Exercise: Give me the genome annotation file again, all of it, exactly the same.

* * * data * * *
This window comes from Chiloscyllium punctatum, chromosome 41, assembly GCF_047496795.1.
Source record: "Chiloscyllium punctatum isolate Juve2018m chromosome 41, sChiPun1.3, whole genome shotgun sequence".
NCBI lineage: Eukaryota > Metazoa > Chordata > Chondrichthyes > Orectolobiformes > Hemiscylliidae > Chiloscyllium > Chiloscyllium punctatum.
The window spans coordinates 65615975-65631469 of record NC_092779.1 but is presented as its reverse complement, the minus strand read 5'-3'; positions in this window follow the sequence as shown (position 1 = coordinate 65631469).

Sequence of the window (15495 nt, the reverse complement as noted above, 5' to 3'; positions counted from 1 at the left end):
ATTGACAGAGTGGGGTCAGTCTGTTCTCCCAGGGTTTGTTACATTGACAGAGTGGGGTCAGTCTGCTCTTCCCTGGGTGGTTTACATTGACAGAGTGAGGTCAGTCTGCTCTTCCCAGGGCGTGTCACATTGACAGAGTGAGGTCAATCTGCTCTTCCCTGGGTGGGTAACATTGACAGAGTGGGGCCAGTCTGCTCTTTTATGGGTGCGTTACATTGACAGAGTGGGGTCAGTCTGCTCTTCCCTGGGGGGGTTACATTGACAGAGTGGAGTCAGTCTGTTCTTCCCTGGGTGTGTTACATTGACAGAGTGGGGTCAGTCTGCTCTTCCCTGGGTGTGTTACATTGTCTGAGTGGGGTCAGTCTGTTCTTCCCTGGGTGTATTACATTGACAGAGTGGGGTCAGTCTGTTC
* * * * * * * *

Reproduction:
This window comes from Chiloscyllium punctatum, chromosome 41, assembly GCF_047496795.1.
Source record: "Chiloscyllium punctatum isolate Juve2018m chromosome 41, sChiPun1.3, whole genome shotgun sequence".
NCBI lineage: Eukaryota > Metazoa > Chordata > Chondrichthyes > Orectolobiformes > Hemiscylliidae > Chiloscyllium > Chiloscyllium punctatum.
The window spans coordinates 65615975-65631469 of record NC_092779.1 but is presented as its reverse complement, the minus strand read 5'-3'; positions in this window follow the sequence as shown (position 1 = coordinate 65631469).

Sequence of the window (15495 nt, the reverse complement as noted above, 5' to 3'; positions counted from 1 at the left end):
ATTGACAGAGTGGGGTCAGTCTGTTCTCCCAGGGTTTGTTACATTGACAGAGTGGGGTCAGTCTGCTCTTCCCTGGGTGGTTTACATTGACAGAGTGAGGTCAGTCTGCTCTTCCCAGGGCGTGTCACATTGACAGAGTGAGGTCAATCTGCTCTTCCCTGGGTGGGTAACATTGACAGAGTGGGGCCAGTCTGCTCTTTTATGGGTGCGTTACATTGACAGAGTGGGGTCAGTCTGCTCTTCCCTGGGGGGGTTACATTGACAGAGTGGAGTCAGTCTGTTCTTCCCTGGGTGTGTTACATTGACAGAGTGGGGTCAGTCTGCTCTTCCCTGGGTGTGTTACATTGTCTGAGTGGGGTCAGTCTGTTCTTCCCTGGGTGTATTACATTGACAGAGTGGGGTCAGTCTGTTC